More than half of UK phone users would rather deal with an automated call centre than a human operator for simple tasks if doing so shortened waiting times, research claims.
The survey reported in the UK Contact Centre Operational Review noted that UK adults believe they are left waiting on hold for more than 11 minutes to speak to a live agent, compared to 30 seconds for an automated centre.
Around 50 per cent of respondents were willing to use automated services for tasks such as checking their bank balance, buying cinema tickets and paying bills.
However, people still want to talk to somebody if their lives are being inconvenienced or if something is potentially hitting them in the pocket.
"Call centres frequently receive bad publicity and, more often than not, it revolves around how long consumers are left on hold before their queries are resolved," said Lee Cottle, chief operating officer at Vicorp which commissioned the survey.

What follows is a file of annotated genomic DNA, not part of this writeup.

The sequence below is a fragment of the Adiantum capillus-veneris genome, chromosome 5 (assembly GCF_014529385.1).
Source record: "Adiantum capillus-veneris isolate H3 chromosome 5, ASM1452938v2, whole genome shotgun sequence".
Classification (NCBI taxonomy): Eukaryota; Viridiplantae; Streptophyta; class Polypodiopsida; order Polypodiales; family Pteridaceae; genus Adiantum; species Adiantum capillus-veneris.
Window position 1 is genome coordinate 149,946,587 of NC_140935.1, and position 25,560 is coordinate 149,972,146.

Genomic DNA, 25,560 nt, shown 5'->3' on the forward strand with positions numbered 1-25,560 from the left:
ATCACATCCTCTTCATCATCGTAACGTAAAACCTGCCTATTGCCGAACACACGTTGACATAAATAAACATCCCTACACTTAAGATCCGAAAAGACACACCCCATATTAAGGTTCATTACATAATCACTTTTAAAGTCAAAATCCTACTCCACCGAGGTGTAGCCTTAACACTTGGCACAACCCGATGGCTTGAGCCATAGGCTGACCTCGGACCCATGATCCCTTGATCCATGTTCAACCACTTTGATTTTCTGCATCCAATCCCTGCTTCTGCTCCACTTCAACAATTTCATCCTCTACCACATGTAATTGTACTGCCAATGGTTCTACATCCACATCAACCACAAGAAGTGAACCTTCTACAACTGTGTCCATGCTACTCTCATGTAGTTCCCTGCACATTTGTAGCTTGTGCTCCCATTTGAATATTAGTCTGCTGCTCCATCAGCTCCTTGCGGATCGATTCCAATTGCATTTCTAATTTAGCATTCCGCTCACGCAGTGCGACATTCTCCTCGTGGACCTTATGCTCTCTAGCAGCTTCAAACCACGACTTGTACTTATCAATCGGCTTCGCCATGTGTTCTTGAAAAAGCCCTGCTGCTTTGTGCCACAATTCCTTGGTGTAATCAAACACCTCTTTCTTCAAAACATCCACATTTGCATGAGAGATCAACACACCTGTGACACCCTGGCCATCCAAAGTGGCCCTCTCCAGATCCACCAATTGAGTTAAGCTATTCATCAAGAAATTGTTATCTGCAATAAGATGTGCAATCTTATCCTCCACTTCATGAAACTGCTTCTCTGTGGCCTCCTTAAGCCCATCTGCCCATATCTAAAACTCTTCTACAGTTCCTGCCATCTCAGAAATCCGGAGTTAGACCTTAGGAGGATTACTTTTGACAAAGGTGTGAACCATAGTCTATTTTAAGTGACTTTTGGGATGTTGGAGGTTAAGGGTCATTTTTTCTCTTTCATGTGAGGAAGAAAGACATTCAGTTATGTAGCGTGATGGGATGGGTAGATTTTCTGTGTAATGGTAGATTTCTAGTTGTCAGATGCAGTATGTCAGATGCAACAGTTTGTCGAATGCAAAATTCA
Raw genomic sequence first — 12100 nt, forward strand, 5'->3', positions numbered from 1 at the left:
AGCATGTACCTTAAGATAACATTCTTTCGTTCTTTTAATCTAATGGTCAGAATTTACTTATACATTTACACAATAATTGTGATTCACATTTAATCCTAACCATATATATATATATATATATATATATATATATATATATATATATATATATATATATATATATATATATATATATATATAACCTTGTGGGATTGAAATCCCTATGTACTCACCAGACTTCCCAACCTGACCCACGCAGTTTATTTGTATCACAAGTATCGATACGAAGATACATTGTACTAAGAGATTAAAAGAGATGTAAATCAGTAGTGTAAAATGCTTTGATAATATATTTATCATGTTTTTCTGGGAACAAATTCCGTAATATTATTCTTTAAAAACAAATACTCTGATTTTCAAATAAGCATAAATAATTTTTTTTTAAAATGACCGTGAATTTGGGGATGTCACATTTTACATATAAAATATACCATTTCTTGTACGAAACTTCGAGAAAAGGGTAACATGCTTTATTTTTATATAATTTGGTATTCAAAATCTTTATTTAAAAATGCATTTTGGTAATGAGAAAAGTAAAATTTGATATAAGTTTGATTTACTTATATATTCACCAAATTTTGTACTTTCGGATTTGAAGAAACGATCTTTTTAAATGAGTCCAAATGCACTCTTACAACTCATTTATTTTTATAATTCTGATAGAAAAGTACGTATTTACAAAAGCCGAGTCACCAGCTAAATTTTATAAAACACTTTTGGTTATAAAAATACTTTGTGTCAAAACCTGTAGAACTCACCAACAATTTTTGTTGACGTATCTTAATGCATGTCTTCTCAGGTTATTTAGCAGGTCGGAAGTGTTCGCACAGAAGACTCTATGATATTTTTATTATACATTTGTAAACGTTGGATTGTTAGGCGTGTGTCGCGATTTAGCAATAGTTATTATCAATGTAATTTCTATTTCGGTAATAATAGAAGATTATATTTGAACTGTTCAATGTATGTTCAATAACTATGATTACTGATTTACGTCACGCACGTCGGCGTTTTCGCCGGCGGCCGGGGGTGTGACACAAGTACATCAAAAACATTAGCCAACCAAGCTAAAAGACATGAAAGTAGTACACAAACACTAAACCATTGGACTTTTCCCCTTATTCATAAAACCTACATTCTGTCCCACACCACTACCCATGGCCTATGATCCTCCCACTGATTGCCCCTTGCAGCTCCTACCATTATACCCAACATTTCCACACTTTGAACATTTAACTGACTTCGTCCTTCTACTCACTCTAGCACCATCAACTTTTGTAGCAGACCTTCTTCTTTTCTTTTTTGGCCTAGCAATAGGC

"However, people's perception of how long they have to wait differs dramatically from the reality.
"With such a large number of people prepared to use self-service for simple transactions, the amount of time people have to wait on hold can be reduced even further."
Technical issues appear to be the biggest bugbear. Nearly a third of those questioned said they were willing to stay on the phone for as long as it takes to solve technical issues, such as internet outage or losing a TV satellite signal.
Resolving a gas bill and booking a holiday are the next things that are most likely to keep individuals on the phone, cited by 28 per cent and 27 per cent respectively.
"No matter how frustrated people get with call centres, they are an integral communications tool between most organisations and their customers today," said Cottle.
The research also highlighted a generation gap as patience appears to decline significantly with age.
The 18-24 age group proved to be the most tolerant, prepared to wait 16 minutes in a call centre queue. This drops to 13 minutes for the 25-34 age group, and nine minutes for the 65-plus age group.
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